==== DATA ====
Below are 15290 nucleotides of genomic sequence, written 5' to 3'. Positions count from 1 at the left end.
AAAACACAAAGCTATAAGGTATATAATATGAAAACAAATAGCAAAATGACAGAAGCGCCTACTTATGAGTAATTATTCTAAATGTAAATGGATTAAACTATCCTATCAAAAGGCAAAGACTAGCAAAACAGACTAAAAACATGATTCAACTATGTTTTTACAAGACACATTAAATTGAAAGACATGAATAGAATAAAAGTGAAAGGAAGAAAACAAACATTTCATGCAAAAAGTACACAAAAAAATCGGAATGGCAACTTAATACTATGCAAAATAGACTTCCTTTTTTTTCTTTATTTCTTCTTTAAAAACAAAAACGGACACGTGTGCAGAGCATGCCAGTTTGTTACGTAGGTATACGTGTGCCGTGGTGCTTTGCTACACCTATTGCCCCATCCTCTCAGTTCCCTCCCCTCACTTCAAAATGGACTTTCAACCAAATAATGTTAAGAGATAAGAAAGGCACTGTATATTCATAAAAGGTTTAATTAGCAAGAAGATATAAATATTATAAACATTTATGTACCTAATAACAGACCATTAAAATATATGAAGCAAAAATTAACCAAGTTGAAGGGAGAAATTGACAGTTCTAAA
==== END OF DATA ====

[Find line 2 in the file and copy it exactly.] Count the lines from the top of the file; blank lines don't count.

AAAACACAAAGCTATAAGGTATATAATATGAAAACAAATAGCAAAATGACAGAAGCGCCTACTTATGAGTAATTATTCTAAATGTAAATGGATTAAACTATCCTATCAAAAGGCAAAGACTAGCAAAACAGACTAAAAACATGATTCAACTATGTTTTTACAAGACACATTAAATTGAAAGACATGAATAGAATAAAAGTGAAAGGAAGAAAACAAACATTTCATGCAAAAAGTACACAAAAAAATCGGAATGGCAACTTAATACTATGCAAAATAGACTTCCTTTTTTTTCTTTATTTCTTCTTTAAAAACAAAAACGGACACGTGTGCAGAGCATGCCAGTTTGTTACGTAGGTATACGTGTGCCGTGGTGCTTTGCTACACCTATTGCCCCATCCTCTCAGTTCCCTCCCCTCACTTCAAAATGGACTTTCAACCAAATAATGTTAAGAGATAAGAAAGGCACTGTATATTCATAAAAGGTTTAATTAGCAAGAAGATATAAATATTATAAACATTTATGTACCTAATAACAGACCATTAAAATATATGAAGCAAAAATTAACCAAGTTGAAGGGAGAAATTGACAGTTCTAAA